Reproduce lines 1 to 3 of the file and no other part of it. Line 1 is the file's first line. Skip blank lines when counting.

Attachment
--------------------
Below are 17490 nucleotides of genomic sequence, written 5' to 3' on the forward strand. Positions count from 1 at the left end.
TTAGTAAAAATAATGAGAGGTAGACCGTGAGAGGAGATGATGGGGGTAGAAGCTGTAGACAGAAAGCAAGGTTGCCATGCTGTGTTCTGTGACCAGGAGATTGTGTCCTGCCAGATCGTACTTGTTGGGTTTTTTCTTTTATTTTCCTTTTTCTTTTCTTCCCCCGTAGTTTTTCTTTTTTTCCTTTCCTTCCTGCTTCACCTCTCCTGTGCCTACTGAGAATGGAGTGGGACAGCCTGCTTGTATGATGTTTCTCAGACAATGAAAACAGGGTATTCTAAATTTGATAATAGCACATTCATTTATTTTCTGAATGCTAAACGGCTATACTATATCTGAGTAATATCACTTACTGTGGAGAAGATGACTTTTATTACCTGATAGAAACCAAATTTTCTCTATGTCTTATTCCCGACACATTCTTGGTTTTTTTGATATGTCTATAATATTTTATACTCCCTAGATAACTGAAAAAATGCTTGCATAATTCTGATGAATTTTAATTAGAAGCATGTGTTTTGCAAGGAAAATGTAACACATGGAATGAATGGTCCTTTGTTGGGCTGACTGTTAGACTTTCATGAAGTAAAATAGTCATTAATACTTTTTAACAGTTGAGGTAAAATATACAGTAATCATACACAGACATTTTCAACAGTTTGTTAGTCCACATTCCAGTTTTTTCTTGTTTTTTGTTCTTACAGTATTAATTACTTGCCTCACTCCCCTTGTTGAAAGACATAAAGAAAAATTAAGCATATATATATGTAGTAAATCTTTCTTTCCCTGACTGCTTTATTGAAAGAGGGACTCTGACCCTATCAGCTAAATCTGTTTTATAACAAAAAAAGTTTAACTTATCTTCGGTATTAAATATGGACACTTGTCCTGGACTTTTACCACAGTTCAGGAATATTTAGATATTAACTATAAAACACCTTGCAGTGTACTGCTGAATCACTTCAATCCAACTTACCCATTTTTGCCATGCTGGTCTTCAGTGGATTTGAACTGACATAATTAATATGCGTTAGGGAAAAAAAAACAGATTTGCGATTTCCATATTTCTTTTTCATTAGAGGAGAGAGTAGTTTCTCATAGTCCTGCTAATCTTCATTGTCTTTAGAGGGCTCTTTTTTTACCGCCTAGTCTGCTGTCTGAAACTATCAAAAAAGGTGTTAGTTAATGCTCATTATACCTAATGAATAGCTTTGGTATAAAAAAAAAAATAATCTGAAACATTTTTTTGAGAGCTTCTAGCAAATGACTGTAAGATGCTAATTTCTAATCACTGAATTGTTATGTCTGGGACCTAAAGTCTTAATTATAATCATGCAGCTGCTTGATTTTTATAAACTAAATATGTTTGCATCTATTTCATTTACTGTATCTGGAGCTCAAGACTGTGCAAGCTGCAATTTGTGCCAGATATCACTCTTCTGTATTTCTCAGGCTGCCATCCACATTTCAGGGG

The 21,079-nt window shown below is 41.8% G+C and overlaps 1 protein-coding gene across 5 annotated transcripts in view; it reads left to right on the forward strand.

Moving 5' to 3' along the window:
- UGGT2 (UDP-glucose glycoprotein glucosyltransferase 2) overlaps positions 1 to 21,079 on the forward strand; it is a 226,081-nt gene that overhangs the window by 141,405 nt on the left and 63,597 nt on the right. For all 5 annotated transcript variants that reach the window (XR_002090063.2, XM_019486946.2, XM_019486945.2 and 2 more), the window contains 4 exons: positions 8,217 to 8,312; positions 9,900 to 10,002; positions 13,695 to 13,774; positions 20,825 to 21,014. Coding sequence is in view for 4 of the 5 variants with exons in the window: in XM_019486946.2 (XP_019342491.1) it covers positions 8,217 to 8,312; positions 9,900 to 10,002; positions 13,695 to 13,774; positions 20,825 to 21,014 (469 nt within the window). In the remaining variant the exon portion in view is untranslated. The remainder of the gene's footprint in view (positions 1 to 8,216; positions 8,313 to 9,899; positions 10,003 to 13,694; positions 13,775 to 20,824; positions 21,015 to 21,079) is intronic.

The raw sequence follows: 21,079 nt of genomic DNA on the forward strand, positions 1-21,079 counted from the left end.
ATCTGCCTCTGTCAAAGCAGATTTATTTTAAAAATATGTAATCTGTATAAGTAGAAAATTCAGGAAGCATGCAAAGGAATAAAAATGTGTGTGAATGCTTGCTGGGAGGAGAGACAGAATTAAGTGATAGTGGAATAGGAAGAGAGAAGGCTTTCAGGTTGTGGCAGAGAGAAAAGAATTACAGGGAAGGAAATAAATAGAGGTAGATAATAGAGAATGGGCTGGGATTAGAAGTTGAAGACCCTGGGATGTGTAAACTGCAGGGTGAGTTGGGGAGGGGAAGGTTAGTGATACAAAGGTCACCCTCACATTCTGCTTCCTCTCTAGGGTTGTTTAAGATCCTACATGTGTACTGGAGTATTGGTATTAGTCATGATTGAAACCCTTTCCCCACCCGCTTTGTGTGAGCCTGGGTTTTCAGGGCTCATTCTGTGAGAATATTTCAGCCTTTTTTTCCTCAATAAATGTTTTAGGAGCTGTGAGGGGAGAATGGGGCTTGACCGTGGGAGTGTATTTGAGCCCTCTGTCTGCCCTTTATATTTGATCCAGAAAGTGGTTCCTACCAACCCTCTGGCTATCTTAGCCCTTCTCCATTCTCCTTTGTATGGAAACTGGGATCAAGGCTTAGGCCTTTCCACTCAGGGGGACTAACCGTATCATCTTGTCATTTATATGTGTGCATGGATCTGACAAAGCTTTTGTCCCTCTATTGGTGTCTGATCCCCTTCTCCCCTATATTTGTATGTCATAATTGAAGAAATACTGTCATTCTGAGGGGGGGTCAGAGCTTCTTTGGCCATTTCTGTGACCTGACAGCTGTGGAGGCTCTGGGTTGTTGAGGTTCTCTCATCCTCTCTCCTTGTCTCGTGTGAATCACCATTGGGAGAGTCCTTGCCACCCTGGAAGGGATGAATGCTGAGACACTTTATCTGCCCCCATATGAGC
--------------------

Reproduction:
Below are 17490 nucleotides of genomic sequence, written 5' to 3' on the forward strand. Positions count from 1 at the left end.
TTAGTAAAAATAATGAGAGGTAGACCGTGAGAGGAGATGATGGGGGTAGAAGCTGTAGACAGAAAGCAAGGTTGCCATGCTGTGTTCTGTGACCAGGAGATTGTGTCCTGCCAGATCGTACTTGTTGGGTTTTTTCTTTTATTTTCCTTTTTCTTTTCTTCCCCCGTAGTTTTTCTTTTTTTCCTTTCCTTCCTGCTTCACCTCTCCTGTGCCTACTGAGAATGGAGTGGGACAGCCTGCTTGTATGATGTTTCTCAGACAATGAAAACAGGGTATTCTAAATTTGATAATAGCACATTCATTTATTTTCTGAATGCTAAACGGCTATACTATATCTGAGTAATATCACTTACTGTGGAGAAGATGACTTTTATTACCTGATAGAAACCAAATTTTCTCTATGTCTTATTCCCGACACATTCTTGGTTTTTTTGATATGTCTATAATATTTTATACTCCCTAGATAACTGAAAAAATGCTTGCATAATTCTGATGAATTTTAATTAGAAGCATGTGTTTTGCAAGGAAAATGTAACACATGGAATGAATGGTCCTTTGTTGGGCTGACTGTTAGACTTTCATGAAGTAAAATAGTCATTAATACTTTTTAACAGTTGAGGTAAAATATACAGTAATCATACACAGACATTTTCAACAGTTTGTTAGTCCACATTCCAGTTTTTTCTTGTTTTTTGTTCTTACAGTATTAATTACTTGCCTCACTCCCCTTGTTGAAAGACATAAAGAAAAATTAAGCATATATATATGTAGTAAATCTTTCTTTCCCTGACTGCTTTATTGAAAGAGGGACTCTGACCCTATCAGCTAAATCTGTTTTATAACAAAAAAAGTTTAACTTATCTTCGGTATTAAATATGGACACTTGTCCTGGACTTTTACCACAGTTCAGGAATATTTAGATATTAACTATAAAACACCTTGCAGTGTACTGCTGAATCACTTCAATCCAACTTACCCATTTTTGCCATGCTGGTCTTCAGTGGATTTGAACTGACATAATTAATATGCGTTAGGGAAAAAAAAACAGATTTGCGATTTCCATATTTCTTTTTCATTAGAGGAGAGAGTAGTTTCTCATAGTCCTGCTAATCTTCATTGTCTTTAGAGGGCTCTTTTTTTACCGCCTAGTCTGCTGTCTGAAACTATCAAAAAAGGTGTTAGTTAATGCTCATTATACCTAATGAATAGCTTTGGTATAAAAAAAAAAATAATCTGAAACATTTTTTTGAGAGCTTCTAGCAAATGACTGTAAGATGCTAATTTCTAATCACTGAATTGTTATGTCTGGGACCTAAAGTCTTAATTATAATCATGCAGCTGCTTGATTTTTATAAACTAAATATGTTTGCATCTATTTCATTTACTGTATCTGGAGCTCAAGACTGTGCAAGCTGCAATTTGTGCCAGATATCACTCTTCTGTATTTCTCAGGCTGCCATCCACATTTCAGGGG

The 21,079-nt window shown below is 41.8% G+C and overlaps 1 protein-coding gene across 5 annotated transcripts in view; it reads left to right on the forward strand.